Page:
Three things that make you happy – and three things that won’t

by Carolyn Thomas  @HeartSisters

It turns out that feeling happy can actually improve our overall physical health – but there’s a catch.  According to an article in Harvard Medical School’s HealthBeat last month, positive emotions may need to be longterm in order to produce good health. In other words:

“Thinking positive thoughts for a month when you already have heart disease won’t cure the disease. But lowering your stress levels over a period of years with a positive outlook and relaxation techniques could reduce your risk of heart problems.”  

Continue reading “Three things that make you happy – and three things that won’t”

How optimism can be good for women’s hearts

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by Carolyn Thomas @HeartSisters

Good news, my heart sisters: a study published this week in the heart  journal Circulation reports that women with an optimistic outlook on life may live longer and be less likely to develop heart disease than their pessimistic counterparts.

Researchers found that, among more than 97,000 women between the ages of 50 and 79, those with generally optimistic dispositions were 14% less likely to die over eight years than pessimists. They were also over 9% less likely to develop coronary artery disease, and 30% less likely to die of heart complications.

But can you actually change from thinking like a pessimist if that’s your nature?   Continue reading “How optimism can be good for women’s hearts”

Get over yourself: how to stop boring others with your heart attack story

by Carolyn Thomas

I was a distance runner for 19 years, before a brutal case of plantar fasciitis dashed my Olympics dream forever.  I’m kidding about that last part.  My running group (motto: ‘No pace too slow, no course too short!’) had a useful running rule.  The first ten minutes of every training run were devoted to whining.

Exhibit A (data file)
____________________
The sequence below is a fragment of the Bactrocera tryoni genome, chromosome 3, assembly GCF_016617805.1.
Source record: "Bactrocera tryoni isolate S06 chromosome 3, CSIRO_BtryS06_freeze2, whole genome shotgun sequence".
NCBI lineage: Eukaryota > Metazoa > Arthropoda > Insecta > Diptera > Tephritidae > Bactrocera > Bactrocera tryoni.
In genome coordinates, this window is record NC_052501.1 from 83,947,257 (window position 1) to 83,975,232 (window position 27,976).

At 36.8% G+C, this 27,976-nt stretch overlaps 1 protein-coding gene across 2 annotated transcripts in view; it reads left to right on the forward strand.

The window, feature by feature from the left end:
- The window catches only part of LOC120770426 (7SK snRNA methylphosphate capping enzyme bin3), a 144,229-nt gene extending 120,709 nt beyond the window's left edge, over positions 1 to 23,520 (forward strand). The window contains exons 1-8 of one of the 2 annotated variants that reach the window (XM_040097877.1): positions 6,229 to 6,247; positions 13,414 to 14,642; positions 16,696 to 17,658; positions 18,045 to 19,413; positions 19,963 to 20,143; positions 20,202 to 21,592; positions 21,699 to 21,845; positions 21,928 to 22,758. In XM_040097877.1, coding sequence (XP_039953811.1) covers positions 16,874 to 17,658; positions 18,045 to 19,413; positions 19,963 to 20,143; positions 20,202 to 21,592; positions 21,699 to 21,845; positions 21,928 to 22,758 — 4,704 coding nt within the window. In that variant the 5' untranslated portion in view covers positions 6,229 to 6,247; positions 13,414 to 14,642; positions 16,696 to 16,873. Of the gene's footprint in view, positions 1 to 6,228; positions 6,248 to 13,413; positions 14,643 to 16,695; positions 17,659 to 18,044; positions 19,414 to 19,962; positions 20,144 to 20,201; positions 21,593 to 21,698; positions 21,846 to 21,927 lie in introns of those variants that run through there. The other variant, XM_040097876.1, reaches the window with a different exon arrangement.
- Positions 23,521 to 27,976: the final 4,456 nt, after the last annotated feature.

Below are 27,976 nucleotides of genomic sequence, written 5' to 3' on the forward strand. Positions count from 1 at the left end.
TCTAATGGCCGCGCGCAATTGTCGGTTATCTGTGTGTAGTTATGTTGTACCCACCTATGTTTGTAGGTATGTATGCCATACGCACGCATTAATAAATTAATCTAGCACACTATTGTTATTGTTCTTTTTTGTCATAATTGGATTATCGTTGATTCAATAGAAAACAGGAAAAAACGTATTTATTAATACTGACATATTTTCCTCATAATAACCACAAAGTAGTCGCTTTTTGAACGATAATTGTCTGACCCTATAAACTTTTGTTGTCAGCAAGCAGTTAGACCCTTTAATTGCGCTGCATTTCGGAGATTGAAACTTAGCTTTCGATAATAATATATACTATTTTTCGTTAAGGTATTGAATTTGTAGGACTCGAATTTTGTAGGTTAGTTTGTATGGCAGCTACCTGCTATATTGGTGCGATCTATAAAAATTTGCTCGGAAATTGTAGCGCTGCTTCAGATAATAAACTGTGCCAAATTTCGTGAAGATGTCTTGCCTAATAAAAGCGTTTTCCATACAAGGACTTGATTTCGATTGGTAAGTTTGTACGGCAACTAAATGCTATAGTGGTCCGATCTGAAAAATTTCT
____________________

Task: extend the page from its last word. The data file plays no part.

“My quads hurt. I’m so tired. I think I’m getting a blister.”

But at precisely the ten minute mark, the rule was: no more whining. Let’s face it, my heart sisters: nobody is that interested.

Upon ruminating on the wisdom of Dr. Martin Seligman‘s book Learned Optimism that I’ve been enjoying lately (see Even Heart Patients Can Learn to be Optimists), I can’t help but notice a proliferation of gloom, doom, pessimism, criticism, complaining, blaming and a whack of running negative commentary around lately. And other people besides me are grumpy, too . . .  Continue reading “Get over yourself: how to stop boring others with your heart attack story”

Even heart patients can learn to be optimists

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by Carolyn Thomas  @HeartSisters

I’ve been ruminating (something that female heart patients apparently tend to do when feeling depressed) about the writing of Dr. Martin Seligman, professor of psychology at the University of Pennsylvania and author of the excellent book, Learned Optimism. He writes:

“Optimism is not about ignoring what’s real, but becoming aware of your thoughts about why things happen.”

What’s really at the heart of optimism, Dr. Seligman adds, is how you explain negative experiences to yourself. When something bad happens to a pessimist, she’s likely to get into a sort of dark and hopeless mental muttering that has her thinking things like:

“Why me? Ain’t it awful? It’s permanent and everything is ruined and it’s all their fault.” Continue reading “Even heart patients can learn to be optimists”